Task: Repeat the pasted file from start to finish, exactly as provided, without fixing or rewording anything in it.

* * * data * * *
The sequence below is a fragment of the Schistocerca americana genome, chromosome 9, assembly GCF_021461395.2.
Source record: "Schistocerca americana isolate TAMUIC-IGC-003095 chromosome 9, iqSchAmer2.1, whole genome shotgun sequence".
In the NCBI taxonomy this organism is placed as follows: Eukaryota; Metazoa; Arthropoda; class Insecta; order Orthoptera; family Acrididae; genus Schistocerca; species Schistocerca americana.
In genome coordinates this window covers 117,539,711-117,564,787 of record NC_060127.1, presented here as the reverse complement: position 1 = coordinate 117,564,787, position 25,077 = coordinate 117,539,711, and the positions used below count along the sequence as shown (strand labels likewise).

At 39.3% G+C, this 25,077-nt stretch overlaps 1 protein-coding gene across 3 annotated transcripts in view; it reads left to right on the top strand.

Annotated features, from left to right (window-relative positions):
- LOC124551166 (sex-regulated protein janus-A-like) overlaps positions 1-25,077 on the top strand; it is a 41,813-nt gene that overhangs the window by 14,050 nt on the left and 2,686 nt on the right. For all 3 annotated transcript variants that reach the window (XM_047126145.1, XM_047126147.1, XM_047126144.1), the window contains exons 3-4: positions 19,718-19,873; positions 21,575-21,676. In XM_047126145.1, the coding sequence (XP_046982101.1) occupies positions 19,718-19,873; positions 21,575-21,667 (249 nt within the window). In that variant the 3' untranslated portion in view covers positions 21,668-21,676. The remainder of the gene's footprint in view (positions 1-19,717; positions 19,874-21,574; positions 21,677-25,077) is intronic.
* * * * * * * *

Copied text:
The sequence below is a fragment of the Schistocerca americana genome, chromosome 9, assembly GCF_021461395.2.
Source record: "Schistocerca americana isolate TAMUIC-IGC-003095 chromosome 9, iqSchAmer2.1, whole genome shotgun sequence".
In the NCBI taxonomy this organism is placed as follows: Eukaryota; Metazoa; Arthropoda; class Insecta; order Orthoptera; family Acrididae; genus Schistocerca; species Schistocerca americana.
In genome coordinates this window covers 117,539,711-117,564,787 of record NC_060127.1, presented here as the reverse complement: position 1 = coordinate 117,564,787, position 25,077 = coordinate 117,539,711, and the positions used below count along the sequence as shown (strand labels likewise).

At 39.3% G+C, this 25,077-nt stretch overlaps 1 protein-coding gene across 3 annotated transcripts in view; it reads left to right on the top strand.

Annotated features, from left to right (window-relative positions):
- LOC124551166 (sex-regulated protein janus-A-like) overlaps positions 1-25,077 on the top strand; it is a 41,813-nt gene that overhangs the window by 14,050 nt on the left and 2,686 nt on the right. For all 3 annotated transcript variants that reach the window (XM_047126145.1, XM_047126147.1, XM_047126144.1), the window contains exons 3-4: positions 19,718-19,873; positions 21,575-21,676. In XM_047126145.1, the coding sequence (XP_046982101.1) occupies positions 19,718-19,873; positions 21,575-21,667 (249 nt within the window). In that variant the 3' untranslated portion in view covers positions 21,668-21,676. The remainder of the gene's footprint in view (positions 1-19,717; positions 19,874-21,574; positions 21,677-25,077) is intronic.